Frequently Asked Questions
Can I transfer a birth control prescription written by a pharmacist?
Yes, you can transfer a birth control prescription written by a pharmacist within the state.
How much is this going to cost me?
Most pharmacies charge a small visit fee for this service -- this visit fee is generally not covered by insurance but you can use your health savings account. Pharmacies are generally charging anywhere from $0 to $50 for the visit fee. This covers the consultation and prescription for up to one year of birth control.
Are there any age limits?
It depends on which state you are in. There is no legal age requirement to access this service in California. However, some California pharmacies are starting to offer the service to adults only. Please check with your pharmacy on any limitations.
Is it necessary to have an exam and pap smear?
While an annual well woman exam with your primary care provider or obstetrician/gynecologist is important for your overall health and some cancer screenings, it is not necessary to link this with hormonal birth control use. Hormonal birth control can safely be provided based on your health history and blood pressure.
Will my parents find out?
It depends on your state. Check with your pharmacy.
How much birth control supplies can I get?
Most pharmacies will give you a prescription for one year of birth control supplies. You can request to get the full year's supply all at once. The amount of birth control supply the pharmacy can give you each time depends on your health insurance. If your insurance only covers one or three months' supply at a time, you can return to the pharmacy for refill supplies throughout the year until the prescription expires.
In which states can pharmacists prescribe birth control?
Pharmacists in California, Colorado, Hawaii, Idaho, Maryland, Michigan, Minnesota, Montana, Nebraska, New Mexico, Oregon, Tennessee, Utah, Virginia, Washington and Wisconsin are able to prescribe birth control and provide direct access -- thanks to state laws expanding access! It's also coming soon to Arkansas, New Hampshire, Washington D.C., West Virginia, and Vermont. Yay for helpful policies!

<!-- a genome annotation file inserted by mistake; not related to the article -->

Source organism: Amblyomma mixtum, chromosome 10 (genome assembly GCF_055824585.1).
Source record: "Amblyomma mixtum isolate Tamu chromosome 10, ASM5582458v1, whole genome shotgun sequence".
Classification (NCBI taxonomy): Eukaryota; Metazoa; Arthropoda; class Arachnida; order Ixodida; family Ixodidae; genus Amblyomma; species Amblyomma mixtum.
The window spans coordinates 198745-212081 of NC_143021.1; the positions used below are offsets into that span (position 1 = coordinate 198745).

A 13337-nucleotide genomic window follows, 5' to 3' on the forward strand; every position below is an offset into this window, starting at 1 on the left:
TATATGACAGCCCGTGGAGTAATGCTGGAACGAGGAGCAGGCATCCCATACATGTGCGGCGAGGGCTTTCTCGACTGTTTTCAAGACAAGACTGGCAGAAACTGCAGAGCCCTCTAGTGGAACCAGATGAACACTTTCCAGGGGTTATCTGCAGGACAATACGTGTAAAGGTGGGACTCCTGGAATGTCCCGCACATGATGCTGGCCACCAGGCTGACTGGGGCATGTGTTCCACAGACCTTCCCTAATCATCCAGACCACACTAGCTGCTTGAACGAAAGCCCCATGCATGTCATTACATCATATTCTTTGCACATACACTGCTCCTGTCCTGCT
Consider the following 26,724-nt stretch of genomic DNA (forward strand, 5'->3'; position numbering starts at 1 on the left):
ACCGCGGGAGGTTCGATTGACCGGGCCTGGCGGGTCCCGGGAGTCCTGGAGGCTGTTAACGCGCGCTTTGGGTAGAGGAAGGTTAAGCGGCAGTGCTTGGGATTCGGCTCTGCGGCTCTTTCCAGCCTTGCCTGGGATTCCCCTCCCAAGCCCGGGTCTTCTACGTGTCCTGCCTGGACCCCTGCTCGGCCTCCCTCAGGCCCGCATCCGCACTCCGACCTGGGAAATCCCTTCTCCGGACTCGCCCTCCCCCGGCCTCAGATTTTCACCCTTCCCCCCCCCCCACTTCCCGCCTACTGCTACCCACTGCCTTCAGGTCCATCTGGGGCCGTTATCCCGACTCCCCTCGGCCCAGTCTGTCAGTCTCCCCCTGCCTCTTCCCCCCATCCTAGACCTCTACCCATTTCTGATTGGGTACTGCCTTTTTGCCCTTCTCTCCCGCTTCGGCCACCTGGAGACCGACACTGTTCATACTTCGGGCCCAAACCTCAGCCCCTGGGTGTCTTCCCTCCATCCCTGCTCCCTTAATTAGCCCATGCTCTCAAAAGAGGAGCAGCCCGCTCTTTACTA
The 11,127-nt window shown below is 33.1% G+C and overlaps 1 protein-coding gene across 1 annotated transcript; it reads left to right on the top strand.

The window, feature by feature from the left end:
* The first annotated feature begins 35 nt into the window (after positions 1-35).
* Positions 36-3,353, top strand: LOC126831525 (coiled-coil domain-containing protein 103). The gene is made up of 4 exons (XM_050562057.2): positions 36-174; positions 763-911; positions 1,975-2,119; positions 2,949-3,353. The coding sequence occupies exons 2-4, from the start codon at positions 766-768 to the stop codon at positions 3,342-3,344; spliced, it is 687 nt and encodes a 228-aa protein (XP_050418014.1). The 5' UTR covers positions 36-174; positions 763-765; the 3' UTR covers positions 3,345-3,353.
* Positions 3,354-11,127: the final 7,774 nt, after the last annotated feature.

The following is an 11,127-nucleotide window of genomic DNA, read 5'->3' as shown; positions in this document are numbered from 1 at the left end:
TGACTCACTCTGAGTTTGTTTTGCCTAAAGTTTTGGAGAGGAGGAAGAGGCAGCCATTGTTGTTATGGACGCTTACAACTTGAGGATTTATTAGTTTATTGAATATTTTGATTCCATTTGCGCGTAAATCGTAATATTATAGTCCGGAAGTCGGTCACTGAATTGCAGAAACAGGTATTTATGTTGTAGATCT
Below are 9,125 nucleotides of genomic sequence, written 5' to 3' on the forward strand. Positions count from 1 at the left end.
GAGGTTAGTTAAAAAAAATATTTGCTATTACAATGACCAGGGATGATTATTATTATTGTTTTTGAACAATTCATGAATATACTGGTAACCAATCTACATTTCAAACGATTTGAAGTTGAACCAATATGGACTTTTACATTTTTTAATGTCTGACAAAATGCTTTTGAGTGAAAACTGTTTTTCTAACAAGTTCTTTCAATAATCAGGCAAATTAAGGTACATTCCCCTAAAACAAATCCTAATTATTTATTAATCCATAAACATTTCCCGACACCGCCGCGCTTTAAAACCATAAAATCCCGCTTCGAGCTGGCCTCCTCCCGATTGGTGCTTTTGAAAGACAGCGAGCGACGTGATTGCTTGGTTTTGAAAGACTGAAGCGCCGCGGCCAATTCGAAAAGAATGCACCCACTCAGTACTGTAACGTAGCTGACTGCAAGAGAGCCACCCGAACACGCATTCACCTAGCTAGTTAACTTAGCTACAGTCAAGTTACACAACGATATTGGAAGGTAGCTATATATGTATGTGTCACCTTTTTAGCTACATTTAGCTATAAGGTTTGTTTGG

Are pharmacists doctors?
Most practicing pharmacists have a Doctor of Pharmacy degree (PharmD). Previously, pharmacists could practice with a Bachelors degree but that changed almost 20 years ago and all pharmacy school graduates have a doctorate degree. So, most likely your pharmacist has a Doctor of Pharmacy degree and you can call them "doctor."
Does this mean birth control pills are available over the counter?
Pharmacist prescribing of birth control is not the same as over-the-counter access. With pharmacist prescribing, you can expect a consultation to review of your health history and a measurement of your blood pressure. Over-the-counter medicines do not require a consultation and can be purchased by anyone. Anyone can purchase one type of emergency contraception pill over-the-counter, but there are no monthly over-the-counter birth control pills approved yet. However, there is a movement to get an over-the-counter birth control pill approved. See the Free the Pill website for more information or to get involved.
Do I need an appointment or can I just walk in?
Most pharmacies welcome walk ins. We highly recommend you call first to make sure there is a trained pharmacist available when you go in. The pharmacy may also have suggestions on good times to come in when it's less busy to minimize your wait time.